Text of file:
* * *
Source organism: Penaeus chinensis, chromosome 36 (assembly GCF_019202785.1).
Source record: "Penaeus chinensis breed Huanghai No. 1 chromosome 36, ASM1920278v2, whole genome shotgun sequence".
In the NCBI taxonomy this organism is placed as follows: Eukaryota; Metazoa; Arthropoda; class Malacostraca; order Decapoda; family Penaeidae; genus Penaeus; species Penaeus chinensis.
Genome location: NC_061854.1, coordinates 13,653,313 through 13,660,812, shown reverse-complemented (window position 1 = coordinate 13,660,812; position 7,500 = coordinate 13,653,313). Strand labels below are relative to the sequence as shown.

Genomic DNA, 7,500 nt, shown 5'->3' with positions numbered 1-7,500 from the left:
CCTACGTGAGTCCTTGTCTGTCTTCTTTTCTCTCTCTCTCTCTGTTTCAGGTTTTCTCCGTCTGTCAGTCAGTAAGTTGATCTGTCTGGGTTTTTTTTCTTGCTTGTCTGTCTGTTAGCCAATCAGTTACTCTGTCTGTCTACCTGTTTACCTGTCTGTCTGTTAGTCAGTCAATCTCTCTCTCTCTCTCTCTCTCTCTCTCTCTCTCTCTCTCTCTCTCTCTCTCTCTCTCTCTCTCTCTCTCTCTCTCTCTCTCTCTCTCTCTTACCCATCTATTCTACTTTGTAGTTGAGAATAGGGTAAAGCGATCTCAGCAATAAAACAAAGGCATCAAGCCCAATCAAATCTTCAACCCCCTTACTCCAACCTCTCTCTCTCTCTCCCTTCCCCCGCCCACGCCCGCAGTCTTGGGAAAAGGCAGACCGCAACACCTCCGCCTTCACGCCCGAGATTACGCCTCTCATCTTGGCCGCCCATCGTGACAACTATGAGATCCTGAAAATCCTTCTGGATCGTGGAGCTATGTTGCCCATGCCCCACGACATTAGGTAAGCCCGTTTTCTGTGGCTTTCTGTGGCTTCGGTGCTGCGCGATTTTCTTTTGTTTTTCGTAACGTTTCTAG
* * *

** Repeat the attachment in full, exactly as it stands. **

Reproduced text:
Source organism: Penaeus chinensis, chromosome 36 (assembly GCF_019202785.1).
Source record: "Penaeus chinensis breed Huanghai No. 1 chromosome 36, ASM1920278v2, whole genome shotgun sequence".
In the NCBI taxonomy this organism is placed as follows: Eukaryota; Metazoa; Arthropoda; class Malacostraca; order Decapoda; family Penaeidae; genus Penaeus; species Penaeus chinensis.
Genome location: NC_061854.1, coordinates 13,653,313 through 13,660,812, shown reverse-complemented (window position 1 = coordinate 13,660,812; position 7,500 = coordinate 13,653,313). Strand labels below are relative to the sequence as shown.

Genomic DNA, 7,500 nt, shown 5'->3' with positions numbered 1-7,500 from the left:
CCTACGTGAGTCCTTGTCTGTCTTCTTTTCTCTCTCTCTCTCTGTTTCAGGTTTTCTCCGTCTGTCAGTCAGTAAGTTGATCTGTCTGGGTTTTTTTTCTTGCTTGTCTGTCTGTTAGCCAATCAGTTACTCTGTCTGTCTACCTGTTTACCTGTCTGTCTGTTAGTCAGTCAATCTCTCTCTCTCTCTCTCTCTCTCTCTCTCTCTCTCTCTCTCTCTCTCTCTCTCTCTCTCTCTCTCTCTCTCTCTCTCTCTCTCTCTCTCTTACCCATCTATTCTACTTTGTAGTTGAGAATAGGGTAAAGCGATCTCAGCAATAAAACAAAGGCATCAAGCCCAATCAAATCTTCAACCCCCTTACTCCAACCTCTCTCTCTCTCTCCCTTCCCCCGCCCACGCCCGCAGTCTTGGGAAAAGGCAGACCGCAACACCTCCGCCTTCACGCCCGAGATTACGCCTCTCATCTTGGCCGCCCATCGTGACAACTATGAGATCCTGAAAATCCTTCTGGATCGTGGAGCTATGTTGCCCATGCCCCACGACATTAGGTAAGCCCGTTTTCTGTGGCTTTCTGTGGCTTCGGTGCTGCGCGATTTTCTTTTGTTTTTCGTAACGTTTCTAG